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Making one bad day less likely to turn into a downward trend

Making one bad day less likely to turn into a downward trend

Recently, WhyDev has focussed on self-care, with posts on finding the sweet spot for self-care, and when one aid worker realized self-care was vital

Marianne Elliott continues the discussion on self-care practices: 

In my last post I talked about getting to know our own ‘healthy’ baseline, so we can recognize when we deviate significantly from that base. Which raises two further questions:

  • How can I cultivate the self-awareness I need to know what my own baseline looks like and to notice when I’m moving further and further away from it?
  • How can I build myself a ‘stickier’ baseline? How can I become more resilient to both the chronic stressors of aid work and the more acute experiences of high stress and trauma?

In my experience, mindfulness or contemplative practices like meditation and yoga can help with both these key elements of aid worker self-care. And, increasingly, research supports my experience.

Develop keener and more subtle self-awareness

Know thyself –

But how?

With information coming at us at increasing speed and frequency, around the clock, how can we tune in to the sometimes subtle signs of our own well-being? Our body is a great place to start. Our body has many ways to let us know when we are tired, hungry, scared, or even sad. Intuitively we know what those signs are, but many of us have stopped listening to them.

How can we know how we really feel when we’ve made it a habit to ignore what our body has to say?

I’ve had yoga students confess to me that they’ve been ignoring their own physical signs of hunger and fatigue for so long, they now barely recognize their own body’s signal that it is time for a bathroom break.

Yoga is a great way to get to know your body again – and to get back into the habit of listening to what your body is trying to tell you. Through yoga I’ve learned, for example, to tell the difference between the kind of physical fatigue that will be cured with one good night’s sleep and the kind of physical, mental and emotional exhaustion that won’t go away without a longer break.

in the momentMeditation also helps me know myself better, not least because it has helped me develop me the skill and the courage to stay aware of what I’m feeling, even when its uncomfortable. Whereas in the past I might have ignored or distracted myself from physical or emotional discomfort, meditation has helped me be aware of it, even turn gently towards it – knowing that it won’t go away just because I refuse to look at it.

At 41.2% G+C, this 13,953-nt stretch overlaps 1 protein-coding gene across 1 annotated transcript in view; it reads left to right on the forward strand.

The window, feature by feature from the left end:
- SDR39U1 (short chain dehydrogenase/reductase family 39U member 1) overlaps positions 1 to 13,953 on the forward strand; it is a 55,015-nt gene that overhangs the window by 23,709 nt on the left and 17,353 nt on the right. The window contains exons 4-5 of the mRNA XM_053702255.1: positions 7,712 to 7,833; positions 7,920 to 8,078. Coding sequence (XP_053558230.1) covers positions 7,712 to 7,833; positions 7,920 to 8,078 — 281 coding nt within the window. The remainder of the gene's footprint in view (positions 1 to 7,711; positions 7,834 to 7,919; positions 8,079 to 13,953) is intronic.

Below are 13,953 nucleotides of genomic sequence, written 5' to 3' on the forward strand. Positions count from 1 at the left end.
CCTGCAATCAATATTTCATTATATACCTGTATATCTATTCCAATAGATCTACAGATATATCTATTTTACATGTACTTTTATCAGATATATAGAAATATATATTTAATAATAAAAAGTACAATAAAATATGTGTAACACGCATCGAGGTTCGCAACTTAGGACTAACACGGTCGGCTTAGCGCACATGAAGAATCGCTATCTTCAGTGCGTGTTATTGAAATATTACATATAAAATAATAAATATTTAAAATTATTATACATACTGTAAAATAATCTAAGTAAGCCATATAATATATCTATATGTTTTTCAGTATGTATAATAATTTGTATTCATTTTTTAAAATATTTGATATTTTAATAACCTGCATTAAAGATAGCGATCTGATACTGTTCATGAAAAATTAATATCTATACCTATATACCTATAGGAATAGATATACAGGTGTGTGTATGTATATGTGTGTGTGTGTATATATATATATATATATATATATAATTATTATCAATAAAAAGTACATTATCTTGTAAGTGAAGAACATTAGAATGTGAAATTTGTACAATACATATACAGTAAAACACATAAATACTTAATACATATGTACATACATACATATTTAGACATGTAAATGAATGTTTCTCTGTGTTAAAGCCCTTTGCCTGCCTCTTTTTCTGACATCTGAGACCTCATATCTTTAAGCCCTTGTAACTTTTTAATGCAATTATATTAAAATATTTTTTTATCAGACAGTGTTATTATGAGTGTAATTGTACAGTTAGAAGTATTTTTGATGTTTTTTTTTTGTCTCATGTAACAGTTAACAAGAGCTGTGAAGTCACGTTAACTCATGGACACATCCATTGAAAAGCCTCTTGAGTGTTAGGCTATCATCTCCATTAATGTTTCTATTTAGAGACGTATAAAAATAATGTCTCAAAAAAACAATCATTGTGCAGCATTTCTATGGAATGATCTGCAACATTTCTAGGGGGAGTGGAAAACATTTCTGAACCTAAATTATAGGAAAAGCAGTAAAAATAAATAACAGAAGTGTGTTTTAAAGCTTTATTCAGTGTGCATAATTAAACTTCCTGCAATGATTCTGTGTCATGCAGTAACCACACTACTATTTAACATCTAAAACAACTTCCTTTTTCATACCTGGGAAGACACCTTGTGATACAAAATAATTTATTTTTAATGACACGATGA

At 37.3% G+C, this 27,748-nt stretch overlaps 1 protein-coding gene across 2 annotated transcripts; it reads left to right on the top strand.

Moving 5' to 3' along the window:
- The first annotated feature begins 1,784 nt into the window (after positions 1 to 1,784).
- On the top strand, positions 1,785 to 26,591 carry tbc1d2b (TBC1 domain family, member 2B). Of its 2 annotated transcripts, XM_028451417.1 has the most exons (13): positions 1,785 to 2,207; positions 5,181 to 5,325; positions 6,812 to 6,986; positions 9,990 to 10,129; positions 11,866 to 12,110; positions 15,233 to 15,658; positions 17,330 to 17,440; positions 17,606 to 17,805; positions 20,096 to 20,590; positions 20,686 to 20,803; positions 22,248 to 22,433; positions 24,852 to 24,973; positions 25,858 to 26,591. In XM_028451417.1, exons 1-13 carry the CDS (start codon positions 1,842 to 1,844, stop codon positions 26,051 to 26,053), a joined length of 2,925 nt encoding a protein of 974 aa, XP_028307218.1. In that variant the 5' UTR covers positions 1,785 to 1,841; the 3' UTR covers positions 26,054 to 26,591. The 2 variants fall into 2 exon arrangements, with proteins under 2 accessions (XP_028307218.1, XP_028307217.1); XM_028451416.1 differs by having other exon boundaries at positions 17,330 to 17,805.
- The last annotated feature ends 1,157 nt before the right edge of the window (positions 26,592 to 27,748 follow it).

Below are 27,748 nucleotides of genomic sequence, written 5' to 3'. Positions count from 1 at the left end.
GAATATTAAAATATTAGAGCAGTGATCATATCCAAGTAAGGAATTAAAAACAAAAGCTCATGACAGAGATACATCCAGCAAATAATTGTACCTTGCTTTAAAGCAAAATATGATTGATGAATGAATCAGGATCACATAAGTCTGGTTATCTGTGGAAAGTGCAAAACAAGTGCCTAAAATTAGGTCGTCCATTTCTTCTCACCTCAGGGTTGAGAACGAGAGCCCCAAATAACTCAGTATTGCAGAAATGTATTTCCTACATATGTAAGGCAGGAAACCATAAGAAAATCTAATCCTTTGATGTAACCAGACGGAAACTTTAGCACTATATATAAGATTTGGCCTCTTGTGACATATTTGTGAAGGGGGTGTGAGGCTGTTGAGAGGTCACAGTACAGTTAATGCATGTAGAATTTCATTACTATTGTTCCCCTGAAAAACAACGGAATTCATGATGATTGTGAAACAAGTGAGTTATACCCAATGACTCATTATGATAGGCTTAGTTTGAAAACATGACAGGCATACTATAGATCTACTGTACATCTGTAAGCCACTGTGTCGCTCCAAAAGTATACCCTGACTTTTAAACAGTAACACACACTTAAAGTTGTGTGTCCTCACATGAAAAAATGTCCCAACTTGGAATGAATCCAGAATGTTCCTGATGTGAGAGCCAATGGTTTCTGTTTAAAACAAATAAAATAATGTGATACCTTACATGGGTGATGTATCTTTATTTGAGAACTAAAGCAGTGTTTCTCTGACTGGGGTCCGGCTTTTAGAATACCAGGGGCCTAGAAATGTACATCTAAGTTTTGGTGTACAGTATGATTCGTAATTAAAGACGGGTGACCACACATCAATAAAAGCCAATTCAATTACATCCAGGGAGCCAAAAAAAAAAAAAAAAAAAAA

What I’m aware of, I can do something with. In my own experience as a humanitarian worker, it was the discomfort I chose not to look at which had the most detrimental effect on my work and my relationships.

Build a ‘stickier’ baseline

Meditation and yoga have also helped me build more resilience. I call this having a ‘stickier’ baseline because it takes more to move me away from my baseline and when I do move away from well-being, I return faster. These days I still feel the physical and mental effects of being exposed to chronic stressors – like being on the road constantly, or struggling to pay the bills – but I find I can return to my baseline more quickly.

This is at least partly because I notice the effect of stress sooner – because I’m more tuned to my own physical and emotional state – and partly because the practices of yoga and meditation are helping forge new pathways in my brain which help me return to both a state and a sense of well-being.

How much do you have to do to make a difference?

People often ask me how often they should practice yoga and meditation, or at which time of the day they’ll get most benefit from their practice. Research suggests frequent practice, even if only for reasonably short periods, has more benefit than infrequent practice.

A recent study suggests that as little as 20 minutes of mindfulness practice, five days a week can begin to affect levels of the stress hormone cortisol. So a good general guide is to incorporate at least twenty minutes of yoga, meditation or some other contemplative practice into your day, five days a week.

The good news is that it appears you can do this cumulatively and still benefit. So if you spend ten minutes on your yoga mat in the morning, and then do ten minutes of meditation in the evening, you are likely to be getting similar benefits to someone who sat for 20 minutes.

Where can I go to learn more?

There are lots of free guides to yoga and meditation online. Here’s a free course I put together with some simple breathing and meditation practices, which you might find useful, and some free sample yoga videos, which you are welcome to download and – most importantly – use.

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Marianne Elliott is a writer, human rights advocate and yoga teacher. Trained as a lawyer, she helped develop human rights strategies for the governments of New Zealand and East Timor, was Policy Advisor for Oxfam, and spent two years in the Gaza Strip before going to Afghanistan, where she served in the United Nations. In Afghanistan, Marianne decided stories were her weapon of choice, and yoga was her medicine. She created the '30 Days of Yoga' course, and wrote 'Zen Under Fire'.

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